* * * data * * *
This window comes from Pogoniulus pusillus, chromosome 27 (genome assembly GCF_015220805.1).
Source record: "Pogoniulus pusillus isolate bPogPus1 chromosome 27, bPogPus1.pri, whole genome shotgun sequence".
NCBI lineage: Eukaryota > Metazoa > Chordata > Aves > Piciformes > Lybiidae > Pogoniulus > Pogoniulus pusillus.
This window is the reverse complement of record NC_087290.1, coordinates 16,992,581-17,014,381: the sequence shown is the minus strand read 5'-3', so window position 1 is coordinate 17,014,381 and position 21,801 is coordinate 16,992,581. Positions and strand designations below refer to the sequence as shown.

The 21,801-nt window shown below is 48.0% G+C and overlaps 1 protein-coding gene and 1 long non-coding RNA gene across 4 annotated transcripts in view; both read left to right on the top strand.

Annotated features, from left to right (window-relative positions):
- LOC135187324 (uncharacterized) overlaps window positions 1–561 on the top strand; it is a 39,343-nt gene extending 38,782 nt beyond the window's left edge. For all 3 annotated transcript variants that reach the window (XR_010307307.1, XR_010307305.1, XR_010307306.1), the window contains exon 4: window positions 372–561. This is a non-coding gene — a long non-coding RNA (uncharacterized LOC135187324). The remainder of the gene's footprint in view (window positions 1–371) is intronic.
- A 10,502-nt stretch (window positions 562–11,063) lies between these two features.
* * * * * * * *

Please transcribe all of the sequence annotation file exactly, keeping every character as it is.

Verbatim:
This window comes from Pogoniulus pusillus, chromosome 27 (genome assembly GCF_015220805.1).
Source record: "Pogoniulus pusillus isolate bPogPus1 chromosome 27, bPogPus1.pri, whole genome shotgun sequence".
NCBI lineage: Eukaryota > Metazoa > Chordata > Aves > Piciformes > Lybiidae > Pogoniulus > Pogoniulus pusillus.
This window is the reverse complement of record NC_087290.1, coordinates 16,992,581-17,014,381: the sequence shown is the minus strand read 5'-3', so window position 1 is coordinate 17,014,381 and position 21,801 is coordinate 16,992,581. Positions and strand designations below refer to the sequence as shown.

The 21,801-nt window shown below is 48.0% G+C and overlaps 1 protein-coding gene and 1 long non-coding RNA gene across 4 annotated transcripts in view; both read left to right on the top strand.

Annotated features, from left to right (window-relative positions):
- LOC135187324 (uncharacterized) overlaps window positions 1–561 on the top strand; it is a 39,343-nt gene extending 38,782 nt beyond the window's left edge. For all 3 annotated transcript variants that reach the window (XR_010307307.1, XR_010307305.1, XR_010307306.1), the window contains exon 4: window positions 372–561. This is a non-coding gene — a long non-coding RNA (uncharacterized LOC135187324). The remainder of the gene's footprint in view (window positions 1–371) is intronic.
- A 10,502-nt stretch (window positions 562–11,063) lies between these two features.